NEVILL SHARES: We are having our next community event at St Mary’s Hall, Highdown Road from 12.30pm to 3.30pm on Sunday. There will be home made soup and bread for lunch, and also cards, board games, and jigsaws available to play with. An opportunity to meet more people in your neighbourhood. All ages welcome. We look forward to more ideas for events, and skills and resources sharing on the day. For more information, please contact nevill-shares@googlegroups.com

CHRIST CHURCH: Worship on Sunday will be led by our minister, Rev John Gordon at 10.30am. There will be no Sunday Club on this morning as the service will be designed to cater for all ages. After the service we will have our church meeting which will be followed by a church lunch. At 3pm there will be a Thanksgiving Service to celebrate the work of Homelink in Lewes. This service has been organised by Lewes District Churches. On Wednesday at 7.30pm the ThinkTank will be meeting when the speaker will be Alex Kirby. Alex will be speaking on Journalists under pressure. The Tots group next Friday will be having a cake sale to raise money for the Trevor Mann Baby Unit and we are asking all those who come along to bring some cakes to sell and also to buy some cakes. Last April one of the mums who comes to Tots gave birth to a little girl who was born with a rare and life threatening condition. The little girl was successfully treated at the Unit. We hope to be able to send a good donation to this charity.

JUMBLE SALE organised by Nevill Juvenile Bonfire Society in Ringmer village hall tomorrow, Saturday, at 2pm.

pells

ST JOHN SUB CASTRO: On Sunday at 10am, before our 11am service, we will be holding a meeting with all those interested in St John’s future to hear and to discuss our new plans. These promise to be exciting times and to be welcomed by our parishioners. Sunday service will be a Holy Communion at 11am led by Rev Glen Hocking (a chaplain at Lewes Prison) to be followed as usual by refreshments and a good natter. That afternoon at 3pm at Christchurch, Prince Edwards Road, there will be a thanksgiving service; With God all things are possible, where we will be thanking Him for his loving care, concern and guidance. And a note of thanks for those who signed the massive Christmas card made by the children of Pells School and displayed in church, raising £64.47 for Home Link who continue to help people into housing. And now for the women of our parish, Southover are inviting you to a women’s hot supper at Spring Farm for a good meal and to meet new people. Tickets, £10, include a glass of wine or soft drink and a choice of feast: chicken casserole, beef lasagne, or a veggie option. It sounds good.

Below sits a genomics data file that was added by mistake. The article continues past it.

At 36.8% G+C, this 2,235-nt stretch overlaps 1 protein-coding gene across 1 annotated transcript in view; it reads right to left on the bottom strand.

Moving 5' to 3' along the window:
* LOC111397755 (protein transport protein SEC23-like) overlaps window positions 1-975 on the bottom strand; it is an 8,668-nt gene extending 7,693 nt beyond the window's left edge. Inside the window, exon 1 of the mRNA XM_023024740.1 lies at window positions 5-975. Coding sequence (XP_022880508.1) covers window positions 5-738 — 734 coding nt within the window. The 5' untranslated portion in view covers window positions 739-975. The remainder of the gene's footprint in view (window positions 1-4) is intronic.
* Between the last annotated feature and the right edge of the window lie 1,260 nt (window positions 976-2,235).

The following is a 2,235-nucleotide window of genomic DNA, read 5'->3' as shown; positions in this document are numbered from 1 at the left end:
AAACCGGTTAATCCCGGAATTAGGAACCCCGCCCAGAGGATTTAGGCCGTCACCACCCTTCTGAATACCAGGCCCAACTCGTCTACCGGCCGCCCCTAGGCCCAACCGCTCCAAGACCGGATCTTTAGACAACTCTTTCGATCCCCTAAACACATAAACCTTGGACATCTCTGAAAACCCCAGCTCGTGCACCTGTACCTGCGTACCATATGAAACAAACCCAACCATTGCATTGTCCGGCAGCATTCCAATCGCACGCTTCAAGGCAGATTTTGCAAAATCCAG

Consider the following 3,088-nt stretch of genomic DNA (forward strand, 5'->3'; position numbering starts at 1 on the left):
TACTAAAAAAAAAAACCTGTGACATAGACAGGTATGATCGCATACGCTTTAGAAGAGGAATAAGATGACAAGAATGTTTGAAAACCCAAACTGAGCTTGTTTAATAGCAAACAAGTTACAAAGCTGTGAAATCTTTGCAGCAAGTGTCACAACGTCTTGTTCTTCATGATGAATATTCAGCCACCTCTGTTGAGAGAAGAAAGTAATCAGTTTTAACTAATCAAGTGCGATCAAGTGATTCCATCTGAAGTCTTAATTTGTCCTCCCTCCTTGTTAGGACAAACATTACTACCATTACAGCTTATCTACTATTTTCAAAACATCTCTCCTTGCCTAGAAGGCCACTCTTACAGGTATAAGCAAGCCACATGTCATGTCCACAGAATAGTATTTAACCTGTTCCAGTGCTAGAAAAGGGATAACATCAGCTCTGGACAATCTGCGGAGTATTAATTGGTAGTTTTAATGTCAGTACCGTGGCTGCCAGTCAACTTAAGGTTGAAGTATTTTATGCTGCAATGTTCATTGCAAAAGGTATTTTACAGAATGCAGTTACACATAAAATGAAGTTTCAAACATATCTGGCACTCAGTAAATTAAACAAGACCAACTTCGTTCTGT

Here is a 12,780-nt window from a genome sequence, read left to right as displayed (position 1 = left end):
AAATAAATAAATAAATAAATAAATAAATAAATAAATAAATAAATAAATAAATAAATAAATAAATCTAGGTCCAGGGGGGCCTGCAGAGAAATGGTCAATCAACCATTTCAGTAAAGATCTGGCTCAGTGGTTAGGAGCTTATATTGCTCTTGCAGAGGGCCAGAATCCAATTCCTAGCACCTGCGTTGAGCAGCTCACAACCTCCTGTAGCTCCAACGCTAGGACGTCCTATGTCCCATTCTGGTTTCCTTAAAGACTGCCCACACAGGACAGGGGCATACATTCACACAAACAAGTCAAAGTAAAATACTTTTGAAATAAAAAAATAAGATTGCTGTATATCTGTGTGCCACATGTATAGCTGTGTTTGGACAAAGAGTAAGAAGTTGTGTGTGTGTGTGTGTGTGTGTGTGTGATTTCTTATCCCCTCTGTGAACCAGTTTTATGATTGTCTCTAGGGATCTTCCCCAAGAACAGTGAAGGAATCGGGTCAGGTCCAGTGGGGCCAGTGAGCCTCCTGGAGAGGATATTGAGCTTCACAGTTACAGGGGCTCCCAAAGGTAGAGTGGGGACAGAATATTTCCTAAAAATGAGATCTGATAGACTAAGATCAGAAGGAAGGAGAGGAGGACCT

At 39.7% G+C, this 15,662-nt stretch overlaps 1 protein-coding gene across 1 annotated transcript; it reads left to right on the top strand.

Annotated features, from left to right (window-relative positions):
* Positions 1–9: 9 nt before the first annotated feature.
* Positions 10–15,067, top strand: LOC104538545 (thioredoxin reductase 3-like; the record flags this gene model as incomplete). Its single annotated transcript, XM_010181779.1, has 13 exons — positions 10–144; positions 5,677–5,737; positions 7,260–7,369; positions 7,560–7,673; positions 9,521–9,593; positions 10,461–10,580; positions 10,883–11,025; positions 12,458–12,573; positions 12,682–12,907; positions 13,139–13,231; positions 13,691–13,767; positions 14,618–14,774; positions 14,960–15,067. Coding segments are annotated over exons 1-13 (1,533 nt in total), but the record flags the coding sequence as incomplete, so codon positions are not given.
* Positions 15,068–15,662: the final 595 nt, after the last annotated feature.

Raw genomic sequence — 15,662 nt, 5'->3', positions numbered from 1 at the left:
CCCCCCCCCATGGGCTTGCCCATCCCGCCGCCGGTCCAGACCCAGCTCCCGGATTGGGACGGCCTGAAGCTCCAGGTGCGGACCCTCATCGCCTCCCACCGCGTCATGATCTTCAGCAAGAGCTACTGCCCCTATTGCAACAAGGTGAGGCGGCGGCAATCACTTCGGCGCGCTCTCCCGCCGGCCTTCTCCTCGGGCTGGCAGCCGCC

piddinghoe

FILM NIGHT at Piddinghoe Village Hall today, Friday, 7pm for 7.30pm. The Producers, 1978 comedy. Admission £3 including tea or coffee and biscuits. Wine £2 a glass.

plumpton

SLOW DOWN: The sewer maintenance work along Station Road is now due to start, so watch out for those dreaded temporary traffic lights and be prepared for delays if travelling by car. We are told that they will be minor. The work will start by the entrance to the railway station and, over the next nine weeks or so, will steadily proceed northwards as far as Wells Close. Hopefully it will lead to the alleviation of at least some of the problems that are experienced. Where possible, lights etc, will be stowed away at weekends to allow traffic to flow freely.

PLUMPTON RACES: Weather permitting there will be racing at Plumpton again on Monday with the first race getting off at 1.10pm. The staff at the course certainly make proper use of the facilities at their disposal to ensure cancellation is now a rare event. Gone are the bad old days.

BIRDWATCHING: Plumpton Wildlife and Habitat Group is keen for locals to join in The Big Garden Birdwatch being organised this weekend by RSPB. You are asked to spend one hour watching birds in the garden (you can do this through the window whilst seated in a warm room) and report to RSPB the maximum number of each of the species seen during the session. It all helps record the population trends of the various species and results are usually published by April. More information is available at www.rspb.org.uk/birdwatch. Similar records are kept locally and those same results can be sent to hutson.t@btinternet.com. If you want to know more, I am sure Tony Hutson will be pleased to chat to you on 01273 890341. His knowledge is not restricted to bats. If you are generally interested in wildlife the group could well be of interest to you.

WEATHER HAZARDS: We certainly got our fair share of snow recently and, true to form, the country came to a virtual standstill. However, credit must be given where it is due and Lewes District Council certainly did a good job in keeping the road through Plumpton clear.